We must inevitably confront the disturbing allegations reported by the ABC this week and the report submitted by Hawthorn and AFL around the club’s historic attitude towards young First Nations footballers.
Jonathan Horne looks at how Wednesday’s revelations compare to today’s celebrations.
It gave the feeling that this whole competition is built on nonsense, that it is difficult to take anything from the mouths of the clubs seriously. Football clubs and the entire industry that thrives on the game throw around words like ‘culture’ like they’re building children’s houses. “Blood culture” and “Family Club” have almost become marketing terms. We mold leaders, and especially coaches, to the point where they appear to be flawless. We often forget that their main goal is to win, and that they will do anything to achieve that. Essendon’s “All It Takes” sign became something of a running joke during the supplements scandal. But you can’t joke with this story.
Anyone who arranges a wedding on the last Saturday of September is not worthy of guests.
Sydney’s point of view comes from Cynthia Banham in a beautiful column that demonstrates the importance of a football club to a person’s identity.
It’s not just that the Swans as a club are highly professional, with emotionally intelligent people, a selfless brand of football and a commitment to fans based on the principle of inclusivity. It’s not just that attending games at the SCG is a joyous experience filled with music, community and superstar athletes. Or that the Swans came to embody Sydney, the city. That, more than accepted, they are loved, they are us. The fact is that the Swans are wrapped up in my personality. I feel a connection with the club that goes beyond the game, the players and the people of today.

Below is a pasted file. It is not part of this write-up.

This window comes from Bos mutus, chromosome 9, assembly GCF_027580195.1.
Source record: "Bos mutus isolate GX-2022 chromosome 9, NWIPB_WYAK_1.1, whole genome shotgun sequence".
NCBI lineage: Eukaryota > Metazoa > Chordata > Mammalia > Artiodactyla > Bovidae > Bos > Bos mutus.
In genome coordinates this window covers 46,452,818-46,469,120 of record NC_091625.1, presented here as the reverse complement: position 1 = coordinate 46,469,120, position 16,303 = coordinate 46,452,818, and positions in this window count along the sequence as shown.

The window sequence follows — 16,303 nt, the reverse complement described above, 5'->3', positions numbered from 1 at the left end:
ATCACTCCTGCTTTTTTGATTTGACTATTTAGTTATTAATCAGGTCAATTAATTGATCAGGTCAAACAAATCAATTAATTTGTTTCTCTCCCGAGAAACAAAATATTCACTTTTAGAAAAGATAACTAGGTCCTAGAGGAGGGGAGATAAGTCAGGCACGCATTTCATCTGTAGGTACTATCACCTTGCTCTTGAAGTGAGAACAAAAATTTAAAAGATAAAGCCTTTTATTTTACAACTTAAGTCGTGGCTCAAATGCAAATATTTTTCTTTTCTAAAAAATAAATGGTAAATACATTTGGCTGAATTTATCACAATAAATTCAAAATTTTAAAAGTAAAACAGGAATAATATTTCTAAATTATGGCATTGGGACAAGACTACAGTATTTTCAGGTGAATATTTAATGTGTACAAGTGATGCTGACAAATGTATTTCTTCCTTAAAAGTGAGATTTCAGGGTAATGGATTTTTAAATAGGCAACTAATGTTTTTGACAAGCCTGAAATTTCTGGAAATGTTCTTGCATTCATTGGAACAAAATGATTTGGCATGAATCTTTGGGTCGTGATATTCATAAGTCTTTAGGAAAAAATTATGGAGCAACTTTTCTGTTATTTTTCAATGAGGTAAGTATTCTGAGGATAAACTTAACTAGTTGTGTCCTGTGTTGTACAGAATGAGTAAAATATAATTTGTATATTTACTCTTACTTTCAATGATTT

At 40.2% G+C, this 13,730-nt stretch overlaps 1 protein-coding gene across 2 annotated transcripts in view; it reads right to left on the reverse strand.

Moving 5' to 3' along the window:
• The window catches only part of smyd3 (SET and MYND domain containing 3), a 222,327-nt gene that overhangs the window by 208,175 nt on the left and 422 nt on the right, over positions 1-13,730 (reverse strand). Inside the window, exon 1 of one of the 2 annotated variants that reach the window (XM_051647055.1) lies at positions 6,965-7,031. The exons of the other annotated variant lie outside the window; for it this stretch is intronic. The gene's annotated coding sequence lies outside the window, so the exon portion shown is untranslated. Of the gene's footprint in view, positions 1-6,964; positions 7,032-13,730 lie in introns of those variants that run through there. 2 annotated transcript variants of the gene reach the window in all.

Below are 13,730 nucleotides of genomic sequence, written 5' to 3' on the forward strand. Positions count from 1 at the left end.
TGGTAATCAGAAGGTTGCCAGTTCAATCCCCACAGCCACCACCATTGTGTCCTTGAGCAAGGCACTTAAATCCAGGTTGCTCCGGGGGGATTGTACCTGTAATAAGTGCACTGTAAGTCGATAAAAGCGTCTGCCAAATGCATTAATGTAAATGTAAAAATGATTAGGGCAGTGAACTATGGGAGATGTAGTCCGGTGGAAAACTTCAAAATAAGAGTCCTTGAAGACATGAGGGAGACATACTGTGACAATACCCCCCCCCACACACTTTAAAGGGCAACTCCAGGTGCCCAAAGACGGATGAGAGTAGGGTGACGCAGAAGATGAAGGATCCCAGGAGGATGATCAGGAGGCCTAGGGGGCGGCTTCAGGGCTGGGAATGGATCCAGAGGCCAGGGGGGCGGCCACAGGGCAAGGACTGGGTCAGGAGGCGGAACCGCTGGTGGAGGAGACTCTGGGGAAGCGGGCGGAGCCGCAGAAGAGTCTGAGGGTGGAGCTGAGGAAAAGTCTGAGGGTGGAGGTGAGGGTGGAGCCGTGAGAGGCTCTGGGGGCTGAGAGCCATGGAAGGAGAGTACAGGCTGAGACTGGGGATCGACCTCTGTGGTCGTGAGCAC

It’s a clash between two of Millennium Footy’s constants, with both teams heading for their record sixth Grand Final since 2000. However, Brisbane’s three-pit, Hawthorn’s cruise to four and Richmond’s revival put the consistency Geelong and Sydney in the shadows.
The Executioners, in particular, would benefit from a flag that would alter the historical record to more accurately reflect their brilliance over the last couple of decades. Jeff LemonCat All Life, brings up the subject in his love letter to blue and white hoops.
Flags aren’t everything, but the competition’s best win-loss record of a decade is hard to fathom without one. Fremantle suffered the odd upset in 2012, a last-minute knock-out in the previous tournament in 2013, a two-set exit in 2014 and several knockouts in subsequent years. The 2020 grand final was amazing – Brisbane played truncated quarters during the lockout against a Richmond side in their own splendor – but a third-quarter lead was still a missed opportunity. It’s back to normal this season, finally back at the MCG and the Cats are clearly the best team of the year. This is what they must and must bring home to make this era feel worthwhile. Regardless of the result, though, the crowds will be at Cardinia Park again next year. They are Geelong after all.
All things considered, conditions should be pretty decent this afternoon.
The main news is this cold and stormy, but dry with a checkerboard blue sky and white fluffy clouds overhead throughout.